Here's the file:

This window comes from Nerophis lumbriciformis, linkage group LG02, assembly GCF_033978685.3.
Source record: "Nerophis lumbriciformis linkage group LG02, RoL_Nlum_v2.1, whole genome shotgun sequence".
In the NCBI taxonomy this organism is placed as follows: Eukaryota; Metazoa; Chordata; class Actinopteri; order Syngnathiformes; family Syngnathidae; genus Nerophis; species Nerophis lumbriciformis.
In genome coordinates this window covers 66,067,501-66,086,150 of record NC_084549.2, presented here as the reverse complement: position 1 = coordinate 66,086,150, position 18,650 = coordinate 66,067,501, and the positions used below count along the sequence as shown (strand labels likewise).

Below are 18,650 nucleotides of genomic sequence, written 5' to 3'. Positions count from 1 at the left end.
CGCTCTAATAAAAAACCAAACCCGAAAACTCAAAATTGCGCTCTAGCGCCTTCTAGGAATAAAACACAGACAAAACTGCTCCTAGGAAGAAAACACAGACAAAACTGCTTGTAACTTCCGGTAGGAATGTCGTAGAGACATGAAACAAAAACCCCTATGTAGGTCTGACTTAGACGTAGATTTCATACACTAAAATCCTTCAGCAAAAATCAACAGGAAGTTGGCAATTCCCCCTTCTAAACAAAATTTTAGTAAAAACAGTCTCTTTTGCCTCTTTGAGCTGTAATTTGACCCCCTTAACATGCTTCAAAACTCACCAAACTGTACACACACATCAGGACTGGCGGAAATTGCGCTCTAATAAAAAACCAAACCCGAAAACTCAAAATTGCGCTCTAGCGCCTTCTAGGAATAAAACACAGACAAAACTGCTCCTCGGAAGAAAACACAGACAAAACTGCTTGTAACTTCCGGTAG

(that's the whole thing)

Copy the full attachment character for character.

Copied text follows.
This window comes from Nerophis lumbriciformis, linkage group LG02, assembly GCF_033978685.3.
Source record: "Nerophis lumbriciformis linkage group LG02, RoL_Nlum_v2.1, whole genome shotgun sequence".
In the NCBI taxonomy this organism is placed as follows: Eukaryota; Metazoa; Chordata; class Actinopteri; order Syngnathiformes; family Syngnathidae; genus Nerophis; species Nerophis lumbriciformis.
In genome coordinates this window covers 66,067,501-66,086,150 of record NC_084549.2, presented here as the reverse complement: position 1 = coordinate 66,086,150, position 18,650 = coordinate 66,067,501, and the positions used below count along the sequence as shown (strand labels likewise).

Below are 18,650 nucleotides of genomic sequence, written 5' to 3'. Positions count from 1 at the left end.
CGCTCTAATAAAAAACCAAACCCGAAAACTCAAAATTGCGCTCTAGCGCCTTCTAGGAATAAAACACAGACAAAACTGCTCCTAGGAAGAAAACACAGACAAAACTGCTTGTAACTTCCGGTAGGAATGTCGTAGAGACATGAAACAAAAACCCCTATGTAGGTCTGACTTAGACGTAGATTTCATACACTAAAATCCTTCAGCAAAAATCAACAGGAAGTTGGCAATTCCCCCTTCTAAACAAAATTTTAGTAAAAACAGTCTCTTTTGCCTCTTTGAGCTGTAATTTGACCCCCTTAACATGCTTCAAAACTCACCAAACTGTACACACACATCAGGACTGGCGGAAATTGCGCTCTAATAAAAAACCAAACCCGAAAACTCAAAATTGCGCTCTAGCGCCTTCTAGGAATAAAACACAGACAAAACTGCTCCTCGGAAGAAAACACAGACAAAACTGCTTGTAACTTCCGGTAG